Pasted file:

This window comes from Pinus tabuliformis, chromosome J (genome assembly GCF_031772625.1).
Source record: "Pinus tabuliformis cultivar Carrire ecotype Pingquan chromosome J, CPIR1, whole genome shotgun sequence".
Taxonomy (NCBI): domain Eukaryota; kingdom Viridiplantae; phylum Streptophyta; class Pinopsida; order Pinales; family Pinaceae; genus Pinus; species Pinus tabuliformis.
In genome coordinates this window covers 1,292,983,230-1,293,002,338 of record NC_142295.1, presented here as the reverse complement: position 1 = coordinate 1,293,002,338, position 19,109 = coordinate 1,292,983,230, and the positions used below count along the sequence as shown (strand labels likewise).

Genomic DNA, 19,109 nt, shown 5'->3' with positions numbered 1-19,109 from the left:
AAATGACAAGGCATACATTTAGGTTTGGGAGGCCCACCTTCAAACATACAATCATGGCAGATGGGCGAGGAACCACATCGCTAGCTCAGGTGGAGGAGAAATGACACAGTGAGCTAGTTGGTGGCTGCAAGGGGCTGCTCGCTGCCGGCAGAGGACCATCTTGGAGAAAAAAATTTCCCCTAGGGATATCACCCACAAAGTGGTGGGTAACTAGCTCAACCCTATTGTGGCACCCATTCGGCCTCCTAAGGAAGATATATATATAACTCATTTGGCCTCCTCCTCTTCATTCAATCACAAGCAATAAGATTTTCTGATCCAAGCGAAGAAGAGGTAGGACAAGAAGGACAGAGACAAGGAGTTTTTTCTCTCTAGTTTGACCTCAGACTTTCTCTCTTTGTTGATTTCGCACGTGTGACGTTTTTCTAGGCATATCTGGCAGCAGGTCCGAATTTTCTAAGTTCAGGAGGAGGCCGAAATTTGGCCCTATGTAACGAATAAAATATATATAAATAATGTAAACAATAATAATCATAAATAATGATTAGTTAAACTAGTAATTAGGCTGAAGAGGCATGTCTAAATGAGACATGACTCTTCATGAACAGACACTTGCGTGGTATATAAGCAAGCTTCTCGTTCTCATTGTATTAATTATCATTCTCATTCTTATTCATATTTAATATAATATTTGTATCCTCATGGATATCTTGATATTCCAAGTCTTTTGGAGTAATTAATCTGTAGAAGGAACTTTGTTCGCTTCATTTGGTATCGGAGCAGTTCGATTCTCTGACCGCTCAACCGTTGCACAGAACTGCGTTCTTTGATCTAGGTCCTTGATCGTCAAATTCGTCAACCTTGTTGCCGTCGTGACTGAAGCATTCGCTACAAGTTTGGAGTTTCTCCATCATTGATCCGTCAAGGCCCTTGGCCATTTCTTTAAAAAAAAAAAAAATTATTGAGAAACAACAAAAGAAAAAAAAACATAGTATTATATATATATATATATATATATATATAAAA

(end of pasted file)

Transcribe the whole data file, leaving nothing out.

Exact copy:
This window comes from Pinus tabuliformis, chromosome J (genome assembly GCF_031772625.1).
Source record: "Pinus tabuliformis cultivar Carrire ecotype Pingquan chromosome J, CPIR1, whole genome shotgun sequence".
Taxonomy (NCBI): domain Eukaryota; kingdom Viridiplantae; phylum Streptophyta; class Pinopsida; order Pinales; family Pinaceae; genus Pinus; species Pinus tabuliformis.
In genome coordinates this window covers 1,292,983,230-1,293,002,338 of record NC_142295.1, presented here as the reverse complement: position 1 = coordinate 1,293,002,338, position 19,109 = coordinate 1,292,983,230, and the positions used below count along the sequence as shown (strand labels likewise).

Genomic DNA, 19,109 nt, shown 5'->3' with positions numbered 1-19,109 from the left:
AAATGACAAGGCATACATTTAGGTTTGGGAGGCCCACCTTCAAACATACAATCATGGCAGATGGGCGAGGAACCACATCGCTAGCTCAGGTGGAGGAGAAATGACACAGTGAGCTAGTTGGTGGCTGCAAGGGGCTGCTCGCTGCCGGCAGAGGACCATCTTGGAGAAAAAAATTTCCCCTAGGGATATCACCCACAAAGTGGTGGGTAACTAGCTCAACCCTATTGTGGCACCCATTCGGCCTCCTAAGGAAGATATATATATAACTCATTTGGCCTCCTCCTCTTCATTCAATCACAAGCAATAAGATTTTCTGATCCAAGCGAAGAAGAGGTAGGACAAGAAGGACAGAGACAAGGAGTTTTTTCTCTCTAGTTTGACCTCAGACTTTCTCTCTTTGTTGATTTCGCACGTGTGACGTTTTTCTAGGCATATCTGGCAGCAGGTCCGAATTTTCTAAGTTCAGGAGGAGGCCGAAATTTGGCCCTATGTAACGAATAAAATATATATAAATAATGTAAACAATAATAATCATAAATAATGATTAGTTAAACTAGTAATTAGGCTGAAGAGGCATGTCTAAATGAGACATGACTCTTCATGAACAGACACTTGCGTGGTATATAAGCAAGCTTCTCGTTCTCATTGTATTAATTATCATTCTCATTCTTATTCATATTTAATATAATATTTGTATCCTCATGGATATCTTGATATTCCAAGTCTTTTGGAGTAATTAATCTGTAGAAGGAACTTTGTTCGCTTCATTTGGTATCGGAGCAGTTCGATTCTCTGACCGCTCAACCGTTGCACAGAACTGCGTTCTTTGATCTAGGTCCTTGATCGTCAAATTCGTCAACCTTGTTGCCGTCGTGACTGAAGCATTCGCTACAAGTTTGGAGTTTCTCCATCATTGATCCGTCAAGGCCCTTGGCCATTTCTTTAAAAAAAAAAAAAATTATTGAGAAACAACAAAAGAAAAAAAAACATAGTATTATATATATATATATATATATATATATAAAA